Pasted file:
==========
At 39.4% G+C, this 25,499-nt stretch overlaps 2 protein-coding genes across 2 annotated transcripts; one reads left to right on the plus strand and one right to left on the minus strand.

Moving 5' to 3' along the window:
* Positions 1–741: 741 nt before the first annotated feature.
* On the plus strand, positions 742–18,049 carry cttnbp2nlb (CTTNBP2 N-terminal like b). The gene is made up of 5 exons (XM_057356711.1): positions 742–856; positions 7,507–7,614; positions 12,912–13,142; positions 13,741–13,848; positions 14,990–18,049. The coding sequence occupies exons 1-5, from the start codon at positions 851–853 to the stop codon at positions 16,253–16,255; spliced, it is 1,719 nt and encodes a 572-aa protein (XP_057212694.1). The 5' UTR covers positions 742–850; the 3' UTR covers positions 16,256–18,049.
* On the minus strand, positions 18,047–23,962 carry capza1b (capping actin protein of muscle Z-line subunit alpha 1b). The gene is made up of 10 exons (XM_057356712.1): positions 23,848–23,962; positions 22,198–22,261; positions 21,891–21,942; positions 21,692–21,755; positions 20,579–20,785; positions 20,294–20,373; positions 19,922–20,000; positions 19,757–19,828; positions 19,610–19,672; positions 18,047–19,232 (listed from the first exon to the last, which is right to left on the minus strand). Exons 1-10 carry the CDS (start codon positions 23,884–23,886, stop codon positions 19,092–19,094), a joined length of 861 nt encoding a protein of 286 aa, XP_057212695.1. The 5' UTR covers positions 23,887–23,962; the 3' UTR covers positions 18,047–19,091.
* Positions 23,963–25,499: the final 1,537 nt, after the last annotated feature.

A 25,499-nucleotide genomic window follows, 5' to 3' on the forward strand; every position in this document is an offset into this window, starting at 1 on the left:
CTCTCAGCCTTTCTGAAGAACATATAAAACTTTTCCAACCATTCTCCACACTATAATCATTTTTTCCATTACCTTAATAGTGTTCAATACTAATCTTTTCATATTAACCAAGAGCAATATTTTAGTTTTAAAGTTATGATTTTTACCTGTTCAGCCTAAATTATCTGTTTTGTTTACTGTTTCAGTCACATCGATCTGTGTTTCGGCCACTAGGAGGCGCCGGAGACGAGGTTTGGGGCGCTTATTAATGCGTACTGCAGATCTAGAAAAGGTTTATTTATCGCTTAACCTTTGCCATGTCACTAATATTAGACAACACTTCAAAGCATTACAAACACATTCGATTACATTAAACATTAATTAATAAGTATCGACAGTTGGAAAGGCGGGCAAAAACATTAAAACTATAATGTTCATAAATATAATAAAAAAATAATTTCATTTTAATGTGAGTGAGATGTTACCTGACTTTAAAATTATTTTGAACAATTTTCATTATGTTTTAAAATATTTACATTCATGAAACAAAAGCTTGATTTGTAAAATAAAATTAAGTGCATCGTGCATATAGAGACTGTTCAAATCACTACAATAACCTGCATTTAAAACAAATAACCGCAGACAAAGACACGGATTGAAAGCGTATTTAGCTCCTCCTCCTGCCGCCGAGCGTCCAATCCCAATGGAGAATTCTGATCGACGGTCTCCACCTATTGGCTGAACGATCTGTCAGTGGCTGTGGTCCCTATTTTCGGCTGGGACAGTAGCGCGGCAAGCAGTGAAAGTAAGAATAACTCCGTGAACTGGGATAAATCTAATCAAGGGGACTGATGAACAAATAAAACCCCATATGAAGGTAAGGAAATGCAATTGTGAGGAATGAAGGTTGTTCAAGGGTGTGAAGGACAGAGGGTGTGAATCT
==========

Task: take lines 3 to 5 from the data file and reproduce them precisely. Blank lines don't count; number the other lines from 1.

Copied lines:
* Positions 1–741: 741 nt before the first annotated feature.
* On the plus strand, positions 742–18,049 carry cttnbp2nlb (CTTNBP2 N-terminal like b). The gene is made up of 5 exons (XM_057356711.1): positions 742–856; positions 7,507–7,614; positions 12,912–13,142; positions 13,741–13,848; positions 14,990–18,049. The coding sequence occupies exons 1-5, from the start codon at positions 851–853 to the stop codon at positions 16,253–16,255; spliced, it is 1,719 nt and encodes a 572-aa protein (XP_057212694.1). The 5' UTR covers positions 742–850; the 3' UTR covers positions 16,256–18,049.
* On the minus strand, positions 18,047–23,962 carry capza1b (capping actin protein of muscle Z-line subunit alpha 1b). The gene is made up of 10 exons (XM_057356712.1): positions 23,848–23,962; positions 22,198–22,261; positions 21,891–21,942; positions 21,692–21,755; positions 20,579–20,785; positions 20,294–20,373; positions 19,922–20,000; positions 19,757–19,828; positions 19,610–19,672; positions 18,047–19,232 (listed from the first exon to the last, which is right to left on the minus strand). Exons 1-10 carry the CDS (start codon positions 23,884–23,886, stop codon positions 19,092–19,094), a joined length of 861 nt encoding a protein of 286 aa, XP_057212695.1. The 5' UTR covers positions 23,887–23,962; the 3' UTR covers positions 18,047–19,091.